Who's the Daddy? Frank Yeung on his new Tooting restaurant, inspired by his father

By Georgia Bronte

- Last updated on GMT

Frank Yeung and his father Joe
Frank Yeung and his father Joe

Related tags Restaurant Goldman sachs

Frank Yeung runs Peckham restaurants Mr Bao and Miss Tapas with his wife Blanca. Their latest restaurant, Daddy Bao, is opening in Tooting in honour of the original 'Daddy Bao', Frank’s restaurateur father Joe

Where did your interest in the restaurant trade come from?
My dad had two restaurants, so I grew up with the business around me. We used to eat out every week religiously, and my parents would always analyse where we went. I grew up understanding why restaurants work and why they don’t. Seeing them all come and go, I got a feel for what works.

You used to work at Goldman Sachs. How did you go from there to where you are now?
While working for Goldman Sachs I was in New York a lot on business. Chipotle was taking off out there, and I saw how busy the restaurants were. I thought ‘London could do with this’. So I quit my job in 2009, and opened a burrito company. I learned a lot of lessons and made a lot of mistakes. Eventually I found myself not enjoying it as much as I should, so I quit. Then three years ago I opened Miss Tapas with my now wife Blanca Rowe, in Peckham, and then Mr Bao also in Peckham, and now we’re opening Daddy Bao in Tooting.

Did your father influence how you run the businesses?
He ran The Jade in Salisbury. He’s super old school, because he’s a third generation immigrant from Hong Kong, and he likes everything reliant on him so he couldn’t really delegate. I’m the opposite. I like having people around me that are better at their jobs than I am.

Will the dishes at Daddy Bao be traditional, or have you changed them for the English palate?
They are adaptations of traditional dishes. When I was a child I’d often open the fridge and there would be a whole live crab in there - obviously Brits do eat crab, but there have been a lot of translations on the menu to make it more approachable. We want it to be something you can eat every day that’s not too heavy, with ingredients that are more approachable than chickens’ feet.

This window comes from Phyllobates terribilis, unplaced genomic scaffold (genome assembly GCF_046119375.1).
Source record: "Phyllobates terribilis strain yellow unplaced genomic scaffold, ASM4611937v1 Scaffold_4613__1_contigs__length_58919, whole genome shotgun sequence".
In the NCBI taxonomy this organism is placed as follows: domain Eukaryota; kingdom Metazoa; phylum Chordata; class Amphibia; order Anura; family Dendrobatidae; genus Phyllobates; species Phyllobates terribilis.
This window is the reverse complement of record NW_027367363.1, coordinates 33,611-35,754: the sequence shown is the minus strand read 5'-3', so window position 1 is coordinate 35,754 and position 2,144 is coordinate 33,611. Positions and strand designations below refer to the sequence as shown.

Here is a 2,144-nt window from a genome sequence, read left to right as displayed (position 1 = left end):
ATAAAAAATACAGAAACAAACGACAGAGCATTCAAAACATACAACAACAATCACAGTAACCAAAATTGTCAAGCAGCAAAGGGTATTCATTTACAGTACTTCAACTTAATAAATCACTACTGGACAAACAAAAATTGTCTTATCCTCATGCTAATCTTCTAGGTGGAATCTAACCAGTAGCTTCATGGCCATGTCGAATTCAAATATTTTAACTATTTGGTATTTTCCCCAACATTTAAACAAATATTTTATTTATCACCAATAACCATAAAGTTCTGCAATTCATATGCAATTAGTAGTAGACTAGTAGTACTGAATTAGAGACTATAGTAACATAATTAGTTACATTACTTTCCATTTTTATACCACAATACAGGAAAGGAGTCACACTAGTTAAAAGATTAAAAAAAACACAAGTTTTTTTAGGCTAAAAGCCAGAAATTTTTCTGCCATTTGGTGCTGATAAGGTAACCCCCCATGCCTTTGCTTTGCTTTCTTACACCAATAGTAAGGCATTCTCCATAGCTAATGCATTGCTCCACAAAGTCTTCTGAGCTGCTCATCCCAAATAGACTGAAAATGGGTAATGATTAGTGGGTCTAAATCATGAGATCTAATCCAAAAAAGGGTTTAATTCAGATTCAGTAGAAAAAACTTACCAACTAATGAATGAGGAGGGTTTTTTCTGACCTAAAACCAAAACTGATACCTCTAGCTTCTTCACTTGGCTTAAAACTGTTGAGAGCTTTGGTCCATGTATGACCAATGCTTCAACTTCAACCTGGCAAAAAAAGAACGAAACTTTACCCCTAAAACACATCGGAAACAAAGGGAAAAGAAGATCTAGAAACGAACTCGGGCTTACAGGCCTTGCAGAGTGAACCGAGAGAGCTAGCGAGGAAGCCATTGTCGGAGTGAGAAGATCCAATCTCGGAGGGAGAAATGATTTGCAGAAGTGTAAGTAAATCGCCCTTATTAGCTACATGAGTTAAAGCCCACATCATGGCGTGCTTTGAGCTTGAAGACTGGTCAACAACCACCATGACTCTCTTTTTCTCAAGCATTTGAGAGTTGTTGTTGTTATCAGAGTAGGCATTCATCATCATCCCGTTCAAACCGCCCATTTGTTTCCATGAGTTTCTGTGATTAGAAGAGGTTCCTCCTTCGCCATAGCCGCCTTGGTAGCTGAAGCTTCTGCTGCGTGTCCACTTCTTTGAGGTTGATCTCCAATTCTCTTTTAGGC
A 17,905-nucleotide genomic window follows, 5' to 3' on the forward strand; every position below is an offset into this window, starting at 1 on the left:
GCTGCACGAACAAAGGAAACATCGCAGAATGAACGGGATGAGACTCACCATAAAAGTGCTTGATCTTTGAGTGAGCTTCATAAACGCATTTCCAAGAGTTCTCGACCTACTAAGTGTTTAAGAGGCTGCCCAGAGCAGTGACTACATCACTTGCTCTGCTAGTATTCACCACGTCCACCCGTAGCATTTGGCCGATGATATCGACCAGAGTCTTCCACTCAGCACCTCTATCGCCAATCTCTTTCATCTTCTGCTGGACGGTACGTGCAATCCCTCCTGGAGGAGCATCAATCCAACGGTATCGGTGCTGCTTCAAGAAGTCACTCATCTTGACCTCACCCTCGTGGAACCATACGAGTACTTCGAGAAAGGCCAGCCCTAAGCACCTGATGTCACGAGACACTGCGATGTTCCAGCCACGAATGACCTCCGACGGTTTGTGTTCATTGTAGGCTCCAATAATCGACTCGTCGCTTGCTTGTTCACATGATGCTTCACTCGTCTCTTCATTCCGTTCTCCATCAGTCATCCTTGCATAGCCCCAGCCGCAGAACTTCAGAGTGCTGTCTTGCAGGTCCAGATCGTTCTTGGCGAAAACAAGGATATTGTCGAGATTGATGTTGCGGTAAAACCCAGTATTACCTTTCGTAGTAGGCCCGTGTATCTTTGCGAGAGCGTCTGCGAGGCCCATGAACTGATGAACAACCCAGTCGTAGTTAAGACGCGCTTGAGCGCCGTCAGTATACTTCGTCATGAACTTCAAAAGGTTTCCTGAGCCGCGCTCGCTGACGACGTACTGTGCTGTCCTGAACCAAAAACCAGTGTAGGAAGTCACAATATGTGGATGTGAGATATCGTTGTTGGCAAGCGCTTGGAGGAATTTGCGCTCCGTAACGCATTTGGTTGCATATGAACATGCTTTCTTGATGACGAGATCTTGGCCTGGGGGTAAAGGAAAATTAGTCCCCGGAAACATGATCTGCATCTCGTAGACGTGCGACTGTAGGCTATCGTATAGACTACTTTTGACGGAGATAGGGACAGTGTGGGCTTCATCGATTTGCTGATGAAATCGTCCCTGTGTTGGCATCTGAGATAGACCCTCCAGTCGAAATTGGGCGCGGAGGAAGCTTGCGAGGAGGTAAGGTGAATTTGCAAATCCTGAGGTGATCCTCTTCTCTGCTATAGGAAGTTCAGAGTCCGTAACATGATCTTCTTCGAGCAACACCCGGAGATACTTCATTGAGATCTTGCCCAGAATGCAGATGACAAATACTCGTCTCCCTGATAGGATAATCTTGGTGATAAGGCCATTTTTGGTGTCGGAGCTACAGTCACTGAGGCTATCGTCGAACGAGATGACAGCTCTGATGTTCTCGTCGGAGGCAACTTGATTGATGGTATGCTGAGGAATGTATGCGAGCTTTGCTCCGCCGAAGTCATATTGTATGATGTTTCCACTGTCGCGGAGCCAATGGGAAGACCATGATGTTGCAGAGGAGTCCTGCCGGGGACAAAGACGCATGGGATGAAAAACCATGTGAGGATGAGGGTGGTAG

Is your father involved in the business?
He retired last year but he will be helping out at the opening in Tooting. He’s a big part of the restaurant, and the recipe development behind the scenes as well. He’s 60 so he’s still quite young, but he started working when he was eight years old so after four months of retirement he got really bored. The customers love it when he’s around. They think he’s quite a character.

Will Brexit have an impact?
It already is affecting us, as all the suppliers have put their prices up. The staffing is the biggest potential issue for us. At Miss Tapas, 16 of our staff are Spanish, and a lot of them feel now like they aren’t really wanted here. They all pay their tax, and their national insurance. They’re contributing to the economy and it’s sad that the message we’ve given them makes them feel like that. The pool of people will reduce, and it will be harder to find staff.


How are you trying to combat the problem?
We’re trying to build a really good reputation for looking after staff. A lot of places pay minimum wage, whereas we pay above that, and you get to keep all your tips. Some of the kids working are 18, and they’re earning double what their mates do. We’re really proud of that and want to get that message out so more people will apply to us.

What do you think about the bao scene here?
It’s a mixed bag. Bao in Soho is great, and they have done really good things to raise the profile of baos, both in Soho and in Fitzrovia. Their other restaurant, XU, is great too. Apart from that, I haven’t seen many amazing baos in the UK yet.

What other Asian food trends might take off?
Dumplings will become more prominent. We’ve had a few dumplings specials, where we add different fillings and different skins, and we got really good feedback.

What is the best piece of advice your father has given you?
He’s always said ‘don’t be a young man in a hurry’. It means that when you’re young you always want everything tomorrow, but life is long enough to do everything you want to do.


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